I have been taking care of a elderly person. I'm a independent caregiver. How can I get paid by her long term care insurance for?

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The advice already given is excellent for a professional independent caregiver. You get paid for working. The person, their POA, or guardian pursues reimbursement from their insurance.

Note that the insurance may mandate working with an agency unless none are available, and will require that you comply with local licensing and minimum insurance requirements. Some do not cover work performed by specified relatives. There is a deductible period, often 90 days, before insurance starts to pay.

Care notes will be required for each day so they can confirm that the work complies with the care plan developed during the application process, addressing ADL deficiencies or cognitive impairment.
Helpful Answer (1)

Yes, this is not your responsibility. You get paid whether or not the client gets paid by LTC insurance. As said, its up to the client to apply or their representative (POA) to do it. As Burnt said, you get paid, the client deals with getting reimbursed.
Helpful Answer (2)

I get a monthly check from long term policy to pay home caregivers. It is up to me to pay them weekly and withhold SS and taxes. The amount the insurance pays is less than what I owe caregivers. I make up the difference from my own funds.
Helpful Answer (4)

Are you a licensed business?

If not, it will be hard for them to collect on their LTC policy.

It is really cheap to get a business license and become a legal entity that meets the requirements to be paid by an insurance company.

However, it is up to your client or their reps to figure out what their insurance requires to payout.
Helpful Answer (1)
BurntCaregiver Sep 22, 2022
In some states if you're a CNA and on your state's CNA registry, you can collect pay from some LTC policies.
I've been paid many times by a policy. The people employing the CNA take care of getting the money to the worker.
See 1 more reply
Some LTC policies will pay for private caregivers. That would not be your responsibility to deal with the insurance company though.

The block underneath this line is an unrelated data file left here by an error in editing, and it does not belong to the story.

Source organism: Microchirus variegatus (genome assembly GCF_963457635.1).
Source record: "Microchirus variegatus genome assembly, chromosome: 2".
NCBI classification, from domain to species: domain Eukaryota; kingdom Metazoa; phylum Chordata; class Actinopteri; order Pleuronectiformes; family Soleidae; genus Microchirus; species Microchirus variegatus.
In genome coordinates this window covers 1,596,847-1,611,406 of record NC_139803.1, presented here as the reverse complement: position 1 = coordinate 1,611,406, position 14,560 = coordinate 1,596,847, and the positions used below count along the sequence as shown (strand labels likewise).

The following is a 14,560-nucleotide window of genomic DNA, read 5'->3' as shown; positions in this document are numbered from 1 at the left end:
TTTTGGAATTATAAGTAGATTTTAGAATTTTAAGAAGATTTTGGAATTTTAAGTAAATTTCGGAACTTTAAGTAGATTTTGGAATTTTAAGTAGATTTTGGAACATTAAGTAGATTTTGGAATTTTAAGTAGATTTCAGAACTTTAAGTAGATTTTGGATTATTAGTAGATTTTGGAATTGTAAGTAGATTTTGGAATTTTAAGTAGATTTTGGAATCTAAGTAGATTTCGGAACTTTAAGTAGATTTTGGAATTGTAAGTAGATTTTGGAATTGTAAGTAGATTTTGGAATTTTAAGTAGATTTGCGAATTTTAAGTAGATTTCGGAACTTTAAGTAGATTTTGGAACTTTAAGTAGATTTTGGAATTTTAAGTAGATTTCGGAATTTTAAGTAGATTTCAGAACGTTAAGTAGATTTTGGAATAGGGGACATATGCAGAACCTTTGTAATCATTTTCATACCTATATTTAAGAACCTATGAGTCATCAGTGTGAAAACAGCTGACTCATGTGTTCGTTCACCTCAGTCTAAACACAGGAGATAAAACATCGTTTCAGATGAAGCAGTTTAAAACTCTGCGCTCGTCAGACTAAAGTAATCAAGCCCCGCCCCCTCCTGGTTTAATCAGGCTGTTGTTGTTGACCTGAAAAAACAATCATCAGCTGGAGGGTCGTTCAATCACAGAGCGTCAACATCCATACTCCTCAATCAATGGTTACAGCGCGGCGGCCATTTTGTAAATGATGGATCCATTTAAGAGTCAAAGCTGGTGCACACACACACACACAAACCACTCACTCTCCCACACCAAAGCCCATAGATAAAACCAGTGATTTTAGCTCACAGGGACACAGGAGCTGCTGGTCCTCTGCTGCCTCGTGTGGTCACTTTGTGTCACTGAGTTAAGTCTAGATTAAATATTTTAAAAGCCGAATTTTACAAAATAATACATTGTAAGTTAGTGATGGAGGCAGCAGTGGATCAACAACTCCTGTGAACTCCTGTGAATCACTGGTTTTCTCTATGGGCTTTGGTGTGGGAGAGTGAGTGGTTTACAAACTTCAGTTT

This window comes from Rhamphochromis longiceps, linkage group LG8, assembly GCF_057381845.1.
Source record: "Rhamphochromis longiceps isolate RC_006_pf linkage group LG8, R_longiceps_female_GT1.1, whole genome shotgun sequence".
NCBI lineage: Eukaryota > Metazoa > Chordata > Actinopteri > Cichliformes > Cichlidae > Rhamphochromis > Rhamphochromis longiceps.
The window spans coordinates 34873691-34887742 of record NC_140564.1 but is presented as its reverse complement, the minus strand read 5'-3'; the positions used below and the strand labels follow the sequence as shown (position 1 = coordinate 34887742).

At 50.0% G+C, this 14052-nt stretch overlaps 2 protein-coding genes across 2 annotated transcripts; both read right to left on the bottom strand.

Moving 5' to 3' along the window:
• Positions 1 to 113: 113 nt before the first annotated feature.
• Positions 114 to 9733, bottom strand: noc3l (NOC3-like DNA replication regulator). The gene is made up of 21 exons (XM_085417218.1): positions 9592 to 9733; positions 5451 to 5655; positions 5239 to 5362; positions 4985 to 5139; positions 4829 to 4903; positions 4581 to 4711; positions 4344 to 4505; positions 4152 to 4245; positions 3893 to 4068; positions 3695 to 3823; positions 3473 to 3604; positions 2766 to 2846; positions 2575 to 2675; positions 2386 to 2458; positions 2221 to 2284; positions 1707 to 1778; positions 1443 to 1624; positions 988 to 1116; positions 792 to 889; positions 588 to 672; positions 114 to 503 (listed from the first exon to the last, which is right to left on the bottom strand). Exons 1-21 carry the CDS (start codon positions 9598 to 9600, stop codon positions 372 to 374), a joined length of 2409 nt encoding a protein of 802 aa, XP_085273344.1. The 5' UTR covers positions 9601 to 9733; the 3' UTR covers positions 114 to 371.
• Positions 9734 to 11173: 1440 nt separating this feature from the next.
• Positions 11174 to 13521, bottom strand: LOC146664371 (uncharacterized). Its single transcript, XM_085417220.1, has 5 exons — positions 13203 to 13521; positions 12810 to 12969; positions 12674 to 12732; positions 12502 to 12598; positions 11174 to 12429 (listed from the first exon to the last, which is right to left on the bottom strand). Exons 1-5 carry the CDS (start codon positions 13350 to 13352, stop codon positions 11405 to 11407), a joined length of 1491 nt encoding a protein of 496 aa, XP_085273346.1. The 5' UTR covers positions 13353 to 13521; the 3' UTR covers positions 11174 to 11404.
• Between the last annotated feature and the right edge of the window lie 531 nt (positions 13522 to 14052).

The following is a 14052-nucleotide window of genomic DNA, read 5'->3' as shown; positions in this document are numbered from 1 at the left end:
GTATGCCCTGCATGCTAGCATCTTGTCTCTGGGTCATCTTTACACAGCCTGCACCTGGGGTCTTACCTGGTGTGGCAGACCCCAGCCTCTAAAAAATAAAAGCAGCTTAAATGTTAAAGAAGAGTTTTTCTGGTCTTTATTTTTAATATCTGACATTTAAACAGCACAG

The people who hired you are responsible for paying your wages. Whether or not they get reimbursed from an insurance policy has nothing to do with you.


Make sure you don't. I did in-home caregiving for almost 25 years. The last 15 of those years have been private-duty. If wages that you agree upon with whoever hired you are not paid on the agreed upon payday, you stop showing up. They need to know that if your money isn't there, you won't think twice about abandoning their "loved one". You can never give people an inch of room when it comes to payment for private caregiving work, because even the best families will take advantage. Believe me, I know.
No one works for free and this also applies to in-home caregivers.
Accept a personal check, a cashier's check, a money order, or even cash until the business with the insurance policy gets taken care of. Otherwise don't show up anymore.
If your money isn't there, neither are you. This has to be YOUR policy.
Helpful Answer (3)

How have you been getting paid? Or have you?
The person that hired you is responsible for paying you. HOW they get the money to pay you is up to them.
If your services are covered under their insurance they are the ones that have to begin the process of filing the paperwork so you get paid.
Find out what the process is that you have to follow in order to get paid.
If you have been working without pay it might be very difficult to get the back pay you are owed.
Helpful Answer (2)

You didn't discuss this before starting to work? Ask the person who hired you how you are going to be paid. It should be up to them to contact the insurance company.
Helpful Answer (6)
BurntCaregiver Sep 22, 2022

Even when you discuss wages and what day the caregiver will be paid people will still get cute and try to pull something underhanded so they don't have to pay for the caregiving.

No pay. No work. No way.
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